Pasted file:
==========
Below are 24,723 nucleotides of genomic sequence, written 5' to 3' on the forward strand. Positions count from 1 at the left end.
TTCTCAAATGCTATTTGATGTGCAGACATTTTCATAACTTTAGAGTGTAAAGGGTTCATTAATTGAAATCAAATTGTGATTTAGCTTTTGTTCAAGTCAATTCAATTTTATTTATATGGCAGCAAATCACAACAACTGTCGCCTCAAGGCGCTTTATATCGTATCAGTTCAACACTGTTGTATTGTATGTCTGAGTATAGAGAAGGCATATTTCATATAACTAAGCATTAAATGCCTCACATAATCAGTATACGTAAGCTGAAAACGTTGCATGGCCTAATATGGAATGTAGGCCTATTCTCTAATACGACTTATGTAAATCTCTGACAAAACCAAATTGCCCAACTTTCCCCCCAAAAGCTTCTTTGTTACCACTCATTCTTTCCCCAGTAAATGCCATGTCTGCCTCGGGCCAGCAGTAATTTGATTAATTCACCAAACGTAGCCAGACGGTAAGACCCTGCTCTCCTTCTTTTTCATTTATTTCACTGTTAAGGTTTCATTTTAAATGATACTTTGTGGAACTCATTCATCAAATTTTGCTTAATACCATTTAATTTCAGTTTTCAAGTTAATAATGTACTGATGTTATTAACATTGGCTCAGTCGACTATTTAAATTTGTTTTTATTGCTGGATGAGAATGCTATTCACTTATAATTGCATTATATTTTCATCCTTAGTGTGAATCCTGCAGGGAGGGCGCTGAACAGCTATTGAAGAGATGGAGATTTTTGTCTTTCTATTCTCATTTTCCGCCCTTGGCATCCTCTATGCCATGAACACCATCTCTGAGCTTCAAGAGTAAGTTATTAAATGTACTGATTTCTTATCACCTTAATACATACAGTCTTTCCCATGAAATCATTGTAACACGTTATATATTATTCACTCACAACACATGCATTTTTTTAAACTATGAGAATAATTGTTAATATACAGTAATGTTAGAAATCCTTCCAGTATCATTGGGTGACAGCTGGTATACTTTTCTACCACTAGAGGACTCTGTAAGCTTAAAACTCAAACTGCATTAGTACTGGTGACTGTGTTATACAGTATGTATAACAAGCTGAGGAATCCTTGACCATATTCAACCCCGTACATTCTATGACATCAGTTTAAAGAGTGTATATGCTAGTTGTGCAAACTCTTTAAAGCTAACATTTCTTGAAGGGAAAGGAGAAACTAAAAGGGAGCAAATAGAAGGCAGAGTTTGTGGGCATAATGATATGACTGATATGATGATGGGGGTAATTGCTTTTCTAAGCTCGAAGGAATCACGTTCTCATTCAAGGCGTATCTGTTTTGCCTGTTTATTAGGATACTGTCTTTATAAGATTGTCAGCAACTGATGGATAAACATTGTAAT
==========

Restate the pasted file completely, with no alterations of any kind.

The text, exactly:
Below are 24,723 nucleotides of genomic sequence, written 5' to 3' on the forward strand. Positions count from 1 at the left end.
TTCTCAAATGCTATTTGATGTGCAGACATTTTCATAACTTTAGAGTGTAAAGGGTTCATTAATTGAAATCAAATTGTGATTTAGCTTTTGTTCAAGTCAATTCAATTTTATTTATATGGCAGCAAATCACAACAACTGTCGCCTCAAGGCGCTTTATATCGTATCAGTTCAACACTGTTGTATTGTATGTCTGAGTATAGAGAAGGCATATTTCATATAACTAAGCATTAAATGCCTCACATAATCAGTATACGTAAGCTGAAAACGTTGCATGGCCTAATATGGAATGTAGGCCTATTCTCTAATACGACTTATGTAAATCTCTGACAAAACCAAATTGCCCAACTTTCCCCCCAAAAGCTTCTTTGTTACCACTCATTCTTTCCCCAGTAAATGCCATGTCTGCCTCGGGCCAGCAGTAATTTGATTAATTCACCAAACGTAGCCAGACGGTAAGACCCTGCTCTCCTTCTTTTTCATTTATTTCACTGTTAAGGTTTCATTTTAAATGATACTTTGTGGAACTCATTCATCAAATTTTGCTTAATACCATTTAATTTCAGTTTTCAAGTTAATAATGTACTGATGTTATTAACATTGGCTCAGTCGACTATTTAAATTTGTTTTTATTGCTGGATGAGAATGCTATTCACTTATAATTGCATTATATTTTCATCCTTAGTGTGAATCCTGCAGGGAGGGCGCTGAACAGCTATTGAAGAGATGGAGATTTTTGTCTTTCTATTCTCATTTTCCGCCCTTGGCATCCTCTATGCCATGAACACCATCTCTGAGCTTCAAGAGTAAGTTATTAAATGTACTGATTTCTTATCACCTTAATACATACAGTCTTTCCCATGAAATCATTGTAACACGTTATATATTATTCACTCACAACACATGCATTTTTTTAAACTATGAGAATAATTGTTAATATACAGTAATGTTAGAAATCCTTCCAGTATCATTGGGTGACAGCTGGTATACTTTTCTACCACTAGAGGACTCTGTAAGCTTAAAACTCAAACTGCATTAGTACTGGTGACTGTGTTATACAGTATGTATAACAAGCTGAGGAATCCTTGACCATATTCAACCCCGTACATTCTATGACATCAGTTTAAAGAGTGTATATGCTAGTTGTGCAAACTCTTTAAAGCTAACATTTCTTGAAGGGAAAGGAGAAACTAAAAGGGAGCAAATAGAAGGCAGAGTTTGTGGGCATAATGATATGACTGATATGATGATGGGGGTAATTGCTTTTCTAAGCTCGAAGGAATCACGTTCTCATTCAAGGCGTATCTGTTTTGCCTGTTTATTAGGATACTGTCTTTATAAGATTGTCAGCAACTGATGGATAAACATTGTAAT